Bitesized Blighty: January 27, 2017
- We started off our week with a freezing fog, which made it hard to see your hand in front of you or any of London’s landmarks. While the fog made our Monday morning commutes a bit dreary, it didn’t impede the team from getting in on time, but it did cancel 100 flights at Heathrow.
- Prime Minister Theresa May is the first foreign leader to meet with US President Donald Trump, since Mr. Trump became president. Strengthening US-UK ties, trade and foreign affairs are likely to be high on the agenda. Although the UK cannot begin to negotiate trade deals until it formally leaves the EU, Mr. Trump has said he wants a "quick" deal as soon possible. In a speech to US Republicans on Thursday, Mrs. May said she wanted to "renew the special relationship" between the UK and the US. She said the two countries "must always stand up for our friends and allies in democratic countries that find themselves in tough neighbourhoods too."
- The Brexit uncertainty continues, the British government recently published a short bill to authorise Brexit as opposition MPs complained that they did not have enough time to fully debate the legislation. The bill, which is only five paragraphs long, declares that the prime minister may notify the UK’s intention to withdraw from the EU. It adds that this is the case “despite any provision made by or under the European Communities Act 1972 or any other enactment”. The European Union (Notification of Withdrawal) Bill was written as tightly as possible to prevent amendments by hostile MPs. But on Thursday evening Keir Starmer, the shadow Brexit secretary, said Labour had tabled a series of amendments to the bill, including a requirement for a vote in parliament before the government can agree any final exit deal.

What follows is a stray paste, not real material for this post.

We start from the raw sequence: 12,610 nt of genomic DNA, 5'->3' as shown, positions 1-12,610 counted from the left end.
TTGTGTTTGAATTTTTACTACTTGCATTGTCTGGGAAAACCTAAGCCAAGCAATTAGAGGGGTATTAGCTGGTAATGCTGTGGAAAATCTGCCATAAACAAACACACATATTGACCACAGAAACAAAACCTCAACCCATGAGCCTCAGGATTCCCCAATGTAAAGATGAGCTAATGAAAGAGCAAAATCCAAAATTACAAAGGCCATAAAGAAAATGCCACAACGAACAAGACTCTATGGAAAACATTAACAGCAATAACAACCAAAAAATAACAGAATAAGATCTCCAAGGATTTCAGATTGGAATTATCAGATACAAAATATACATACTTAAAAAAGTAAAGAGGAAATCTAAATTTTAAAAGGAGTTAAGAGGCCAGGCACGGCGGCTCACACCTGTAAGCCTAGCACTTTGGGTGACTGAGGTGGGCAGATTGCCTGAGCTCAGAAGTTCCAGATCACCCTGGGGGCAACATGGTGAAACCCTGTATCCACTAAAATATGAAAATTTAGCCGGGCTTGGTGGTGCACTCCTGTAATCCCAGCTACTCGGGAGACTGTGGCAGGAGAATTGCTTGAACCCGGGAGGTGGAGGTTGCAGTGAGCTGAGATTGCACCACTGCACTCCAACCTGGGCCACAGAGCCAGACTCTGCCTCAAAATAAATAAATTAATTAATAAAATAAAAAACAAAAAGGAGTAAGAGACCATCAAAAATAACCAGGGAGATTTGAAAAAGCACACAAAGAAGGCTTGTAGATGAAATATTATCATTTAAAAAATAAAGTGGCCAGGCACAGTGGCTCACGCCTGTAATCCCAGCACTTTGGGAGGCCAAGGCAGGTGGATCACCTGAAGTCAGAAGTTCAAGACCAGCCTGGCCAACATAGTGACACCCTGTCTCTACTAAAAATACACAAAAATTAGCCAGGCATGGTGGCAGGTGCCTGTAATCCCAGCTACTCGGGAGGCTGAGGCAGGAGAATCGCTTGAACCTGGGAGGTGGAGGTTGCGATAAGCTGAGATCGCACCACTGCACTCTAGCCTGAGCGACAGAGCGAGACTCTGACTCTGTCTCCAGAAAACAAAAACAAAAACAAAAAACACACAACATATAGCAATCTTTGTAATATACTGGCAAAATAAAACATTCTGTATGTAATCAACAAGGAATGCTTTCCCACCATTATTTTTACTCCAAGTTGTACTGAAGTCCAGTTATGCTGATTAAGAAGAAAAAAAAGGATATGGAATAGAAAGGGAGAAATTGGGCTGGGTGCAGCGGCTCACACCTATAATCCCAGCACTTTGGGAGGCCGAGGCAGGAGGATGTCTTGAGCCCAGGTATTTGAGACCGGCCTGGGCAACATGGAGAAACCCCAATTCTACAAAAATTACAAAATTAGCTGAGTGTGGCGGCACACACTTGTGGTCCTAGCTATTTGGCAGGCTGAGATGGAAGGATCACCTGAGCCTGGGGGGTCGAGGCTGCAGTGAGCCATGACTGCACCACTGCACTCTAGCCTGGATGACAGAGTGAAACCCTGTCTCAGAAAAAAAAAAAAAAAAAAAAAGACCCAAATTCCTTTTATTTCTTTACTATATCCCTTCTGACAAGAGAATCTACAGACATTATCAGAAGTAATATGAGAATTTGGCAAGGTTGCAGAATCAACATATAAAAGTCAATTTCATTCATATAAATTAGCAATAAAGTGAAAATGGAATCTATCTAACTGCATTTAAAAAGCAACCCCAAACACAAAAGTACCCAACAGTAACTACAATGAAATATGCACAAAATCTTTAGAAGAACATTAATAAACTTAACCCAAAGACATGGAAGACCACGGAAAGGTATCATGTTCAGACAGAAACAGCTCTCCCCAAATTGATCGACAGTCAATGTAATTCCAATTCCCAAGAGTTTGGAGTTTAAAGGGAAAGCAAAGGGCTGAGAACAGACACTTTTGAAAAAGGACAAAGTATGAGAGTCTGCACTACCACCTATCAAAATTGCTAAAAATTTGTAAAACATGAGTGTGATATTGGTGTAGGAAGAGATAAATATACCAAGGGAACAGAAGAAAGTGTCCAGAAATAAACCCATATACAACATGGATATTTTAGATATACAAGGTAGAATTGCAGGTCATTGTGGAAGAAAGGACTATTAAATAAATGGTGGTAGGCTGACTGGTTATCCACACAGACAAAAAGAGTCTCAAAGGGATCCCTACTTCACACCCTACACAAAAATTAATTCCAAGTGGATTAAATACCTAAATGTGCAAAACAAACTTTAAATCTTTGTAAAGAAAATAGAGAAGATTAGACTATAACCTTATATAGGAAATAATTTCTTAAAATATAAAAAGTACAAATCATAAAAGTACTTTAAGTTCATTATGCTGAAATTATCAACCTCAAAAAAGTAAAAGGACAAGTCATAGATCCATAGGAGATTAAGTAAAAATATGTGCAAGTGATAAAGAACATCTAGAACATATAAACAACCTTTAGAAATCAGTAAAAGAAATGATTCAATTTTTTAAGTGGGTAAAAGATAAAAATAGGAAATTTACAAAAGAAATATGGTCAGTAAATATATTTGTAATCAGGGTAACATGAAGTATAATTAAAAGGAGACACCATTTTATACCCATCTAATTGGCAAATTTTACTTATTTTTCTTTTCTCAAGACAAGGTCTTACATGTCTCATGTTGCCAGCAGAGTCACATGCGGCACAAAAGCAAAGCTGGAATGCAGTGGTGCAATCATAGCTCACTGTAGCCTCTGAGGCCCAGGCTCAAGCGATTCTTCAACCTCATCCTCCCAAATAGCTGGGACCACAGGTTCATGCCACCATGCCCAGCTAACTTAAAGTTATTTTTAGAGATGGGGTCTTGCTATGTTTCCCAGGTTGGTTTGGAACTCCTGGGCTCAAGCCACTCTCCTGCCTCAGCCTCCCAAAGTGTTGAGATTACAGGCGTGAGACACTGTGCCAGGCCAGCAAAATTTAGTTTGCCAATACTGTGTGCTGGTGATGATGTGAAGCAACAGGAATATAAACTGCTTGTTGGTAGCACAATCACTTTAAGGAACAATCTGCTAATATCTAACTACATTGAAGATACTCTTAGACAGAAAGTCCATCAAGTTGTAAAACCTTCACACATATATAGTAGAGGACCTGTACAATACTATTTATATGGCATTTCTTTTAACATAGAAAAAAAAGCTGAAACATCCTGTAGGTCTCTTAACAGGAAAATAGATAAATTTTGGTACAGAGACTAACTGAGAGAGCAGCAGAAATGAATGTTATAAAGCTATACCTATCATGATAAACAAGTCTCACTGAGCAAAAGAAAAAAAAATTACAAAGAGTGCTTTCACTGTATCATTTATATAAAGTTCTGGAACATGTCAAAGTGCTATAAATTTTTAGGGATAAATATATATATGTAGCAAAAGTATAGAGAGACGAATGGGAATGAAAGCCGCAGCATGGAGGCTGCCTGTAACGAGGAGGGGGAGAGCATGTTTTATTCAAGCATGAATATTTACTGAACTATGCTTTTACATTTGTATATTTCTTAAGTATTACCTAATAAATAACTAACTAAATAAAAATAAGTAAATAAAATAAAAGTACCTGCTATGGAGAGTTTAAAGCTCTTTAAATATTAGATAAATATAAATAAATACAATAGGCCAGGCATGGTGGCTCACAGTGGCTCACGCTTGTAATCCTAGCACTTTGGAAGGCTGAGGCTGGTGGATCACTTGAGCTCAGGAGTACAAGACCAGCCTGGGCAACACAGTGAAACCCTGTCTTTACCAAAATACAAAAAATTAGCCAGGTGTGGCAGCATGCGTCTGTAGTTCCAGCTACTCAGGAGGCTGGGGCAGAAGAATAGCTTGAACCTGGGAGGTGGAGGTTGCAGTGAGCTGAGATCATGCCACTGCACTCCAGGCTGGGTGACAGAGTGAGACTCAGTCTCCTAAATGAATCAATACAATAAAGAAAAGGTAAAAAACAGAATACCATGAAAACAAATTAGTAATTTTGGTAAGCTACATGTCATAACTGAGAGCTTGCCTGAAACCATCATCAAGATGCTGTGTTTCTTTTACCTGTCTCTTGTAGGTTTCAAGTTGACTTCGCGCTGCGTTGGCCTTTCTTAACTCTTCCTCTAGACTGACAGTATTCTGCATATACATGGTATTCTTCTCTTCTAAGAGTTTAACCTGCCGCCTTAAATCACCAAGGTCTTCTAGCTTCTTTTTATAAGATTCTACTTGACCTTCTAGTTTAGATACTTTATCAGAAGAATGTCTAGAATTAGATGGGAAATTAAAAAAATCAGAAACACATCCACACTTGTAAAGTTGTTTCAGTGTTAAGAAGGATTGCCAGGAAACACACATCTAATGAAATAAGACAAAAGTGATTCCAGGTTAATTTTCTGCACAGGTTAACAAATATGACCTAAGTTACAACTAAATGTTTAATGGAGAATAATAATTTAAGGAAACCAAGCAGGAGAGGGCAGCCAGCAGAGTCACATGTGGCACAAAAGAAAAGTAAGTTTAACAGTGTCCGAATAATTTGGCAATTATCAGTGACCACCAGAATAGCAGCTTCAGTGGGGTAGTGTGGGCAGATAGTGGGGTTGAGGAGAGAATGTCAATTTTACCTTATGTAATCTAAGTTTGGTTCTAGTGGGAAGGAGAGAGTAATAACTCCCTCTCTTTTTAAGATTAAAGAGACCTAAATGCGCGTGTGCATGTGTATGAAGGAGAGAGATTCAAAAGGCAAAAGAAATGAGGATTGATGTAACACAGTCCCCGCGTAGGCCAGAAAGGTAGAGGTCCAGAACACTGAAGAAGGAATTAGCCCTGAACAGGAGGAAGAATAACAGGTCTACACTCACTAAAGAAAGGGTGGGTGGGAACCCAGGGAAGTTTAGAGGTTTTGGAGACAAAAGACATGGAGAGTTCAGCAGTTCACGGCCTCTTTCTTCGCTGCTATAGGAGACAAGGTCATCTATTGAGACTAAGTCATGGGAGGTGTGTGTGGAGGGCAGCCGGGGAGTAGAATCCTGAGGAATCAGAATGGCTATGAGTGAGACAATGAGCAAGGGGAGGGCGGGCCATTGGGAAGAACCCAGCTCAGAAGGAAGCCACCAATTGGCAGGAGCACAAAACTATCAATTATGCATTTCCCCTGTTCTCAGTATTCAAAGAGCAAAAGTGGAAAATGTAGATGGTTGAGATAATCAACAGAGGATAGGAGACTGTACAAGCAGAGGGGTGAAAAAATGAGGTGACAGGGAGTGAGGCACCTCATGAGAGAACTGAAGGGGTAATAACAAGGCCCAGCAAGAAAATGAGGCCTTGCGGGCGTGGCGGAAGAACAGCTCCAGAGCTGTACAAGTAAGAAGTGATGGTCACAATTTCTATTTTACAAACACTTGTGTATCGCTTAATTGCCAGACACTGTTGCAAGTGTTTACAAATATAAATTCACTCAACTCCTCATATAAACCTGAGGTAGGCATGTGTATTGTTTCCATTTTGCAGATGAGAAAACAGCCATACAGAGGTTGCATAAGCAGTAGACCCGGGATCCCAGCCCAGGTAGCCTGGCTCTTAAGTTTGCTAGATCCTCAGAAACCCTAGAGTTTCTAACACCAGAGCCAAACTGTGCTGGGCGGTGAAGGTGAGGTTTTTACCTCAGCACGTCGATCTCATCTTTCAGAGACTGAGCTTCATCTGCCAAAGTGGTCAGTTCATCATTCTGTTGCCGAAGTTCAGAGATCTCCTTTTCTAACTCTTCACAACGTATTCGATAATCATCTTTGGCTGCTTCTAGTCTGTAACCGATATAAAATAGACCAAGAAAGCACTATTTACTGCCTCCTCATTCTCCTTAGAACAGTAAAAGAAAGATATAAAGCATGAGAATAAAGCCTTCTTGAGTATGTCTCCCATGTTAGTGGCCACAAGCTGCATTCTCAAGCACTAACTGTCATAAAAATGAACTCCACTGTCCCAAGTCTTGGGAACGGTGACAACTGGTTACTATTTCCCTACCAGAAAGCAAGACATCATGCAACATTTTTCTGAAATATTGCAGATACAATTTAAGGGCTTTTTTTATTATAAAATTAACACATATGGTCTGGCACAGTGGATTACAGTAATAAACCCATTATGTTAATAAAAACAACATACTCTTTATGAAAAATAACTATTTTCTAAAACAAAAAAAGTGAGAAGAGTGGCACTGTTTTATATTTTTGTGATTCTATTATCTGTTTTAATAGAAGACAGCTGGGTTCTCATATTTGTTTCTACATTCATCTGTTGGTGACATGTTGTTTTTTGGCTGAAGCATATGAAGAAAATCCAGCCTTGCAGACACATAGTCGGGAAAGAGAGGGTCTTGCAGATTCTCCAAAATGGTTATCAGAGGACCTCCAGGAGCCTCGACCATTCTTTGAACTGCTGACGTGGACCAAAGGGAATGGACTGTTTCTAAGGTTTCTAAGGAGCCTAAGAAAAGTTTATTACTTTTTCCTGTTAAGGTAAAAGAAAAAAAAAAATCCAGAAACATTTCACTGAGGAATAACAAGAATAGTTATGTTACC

- In the Irish government’s view, London, after Brexit, will remain Europe’s financial capital. They believe that there will still be various ways for Ireland’s financial services industry to profit from Britain’s exit from the EU. With this spirit, Dublin hosted the annual European Financial Forum, and it appears likely that international banks with London bases, such as Barclays, Credit Suisse, HSBC and Morgan Stanley, will move some of their operations and staff to Ireland after Brexit. However, Irish regulators are not rushing to promote Dublin as a place for investment banks to transfer high-risk trading activities. The caution may be due to Ireland’s reputation after its 2008 financial crash and EU-International Monetary Fund rescue, which they are conscious of rebuilding.